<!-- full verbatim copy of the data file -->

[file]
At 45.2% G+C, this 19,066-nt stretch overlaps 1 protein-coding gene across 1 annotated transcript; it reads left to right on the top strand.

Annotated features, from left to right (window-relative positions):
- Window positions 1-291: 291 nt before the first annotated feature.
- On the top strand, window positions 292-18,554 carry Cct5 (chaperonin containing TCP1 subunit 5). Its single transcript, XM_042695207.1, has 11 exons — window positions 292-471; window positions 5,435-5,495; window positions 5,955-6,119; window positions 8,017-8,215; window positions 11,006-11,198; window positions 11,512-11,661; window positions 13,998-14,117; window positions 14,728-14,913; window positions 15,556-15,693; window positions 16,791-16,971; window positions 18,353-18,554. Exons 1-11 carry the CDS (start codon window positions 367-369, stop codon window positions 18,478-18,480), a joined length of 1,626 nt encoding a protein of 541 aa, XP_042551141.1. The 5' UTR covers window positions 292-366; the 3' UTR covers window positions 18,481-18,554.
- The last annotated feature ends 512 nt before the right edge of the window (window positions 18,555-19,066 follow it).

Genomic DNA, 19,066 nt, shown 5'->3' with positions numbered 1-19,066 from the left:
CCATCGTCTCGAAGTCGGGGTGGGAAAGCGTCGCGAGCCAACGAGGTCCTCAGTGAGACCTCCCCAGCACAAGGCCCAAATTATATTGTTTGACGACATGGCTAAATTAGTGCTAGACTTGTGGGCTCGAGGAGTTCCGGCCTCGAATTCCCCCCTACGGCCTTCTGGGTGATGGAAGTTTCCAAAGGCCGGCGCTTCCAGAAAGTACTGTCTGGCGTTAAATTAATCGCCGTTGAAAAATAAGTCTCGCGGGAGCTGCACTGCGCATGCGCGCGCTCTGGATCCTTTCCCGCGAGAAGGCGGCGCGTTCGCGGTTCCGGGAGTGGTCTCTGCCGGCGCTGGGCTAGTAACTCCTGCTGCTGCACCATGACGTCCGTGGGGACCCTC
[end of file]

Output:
At 45.2% G+C, this 19,066-nt stretch overlaps 1 protein-coding gene across 1 annotated transcript; it reads left to right on the top strand.

Annotated features, from left to right (window-relative positions):
- Window positions 1-291: 291 nt before the first annotated feature.
- On the top strand, window positions 292-18,554 carry Cct5 (chaperonin containing TCP1 subunit 5). Its single transcript, XM_042695207.1, has 11 exons — window positions 292-471; window positions 5,435-5,495; window positions 5,955-6,119; window positions 8,017-8,215; window positions 11,006-11,198; window positions 11,512-11,661; window positions 13,998-14,117; window positions 14,728-14,913; window positions 15,556-15,693; window positions 16,791-16,971; window positions 18,353-18,554. Exons 1-11 carry the CDS (start codon window positions 367-369, stop codon window positions 18,478-18,480), a joined length of 1,626 nt encoding a protein of 541 aa, XP_042551141.1. The 5' UTR covers window positions 292-366; the 3' UTR covers window positions 18,481-18,554.
- The last annotated feature ends 512 nt before the right edge of the window (window positions 18,555-19,066 follow it).

Genomic DNA, 19,066 nt, shown 5'->3' with positions numbered 1-19,066 from the left:
CCATCGTCTCGAAGTCGGGGTGGGAAAGCGTCGCGAGCCAACGAGGTCCTCAGTGAGACCTCCCCAGCACAAGGCCCAAATTATATTGTTTGACGACATGGCTAAATTAGTGCTAGACTTGTGGGCTCGAGGAGTTCCGGCCTCGAATTCCCCCCTACGGCCTTCTGGGTGATGGAAGTTTCCAAAGGCCGGCGCTTCCAGAAAGTACTGTCTGGCGTTAAATTAATCGCCGTTGAAAAATAAGTCTCGCGGGAGCTGCACTGCGCATGCGCGCGCTCTGGATCCTTTCCCGCGAGAAGGCGGCGCGTTCGCGGTTCCGGGAGTGGTCTCTGCCGGCGCTGGGCTAGTAACTCCTGCTGCTGCACCATGACGTCCGTGGGGACCCTC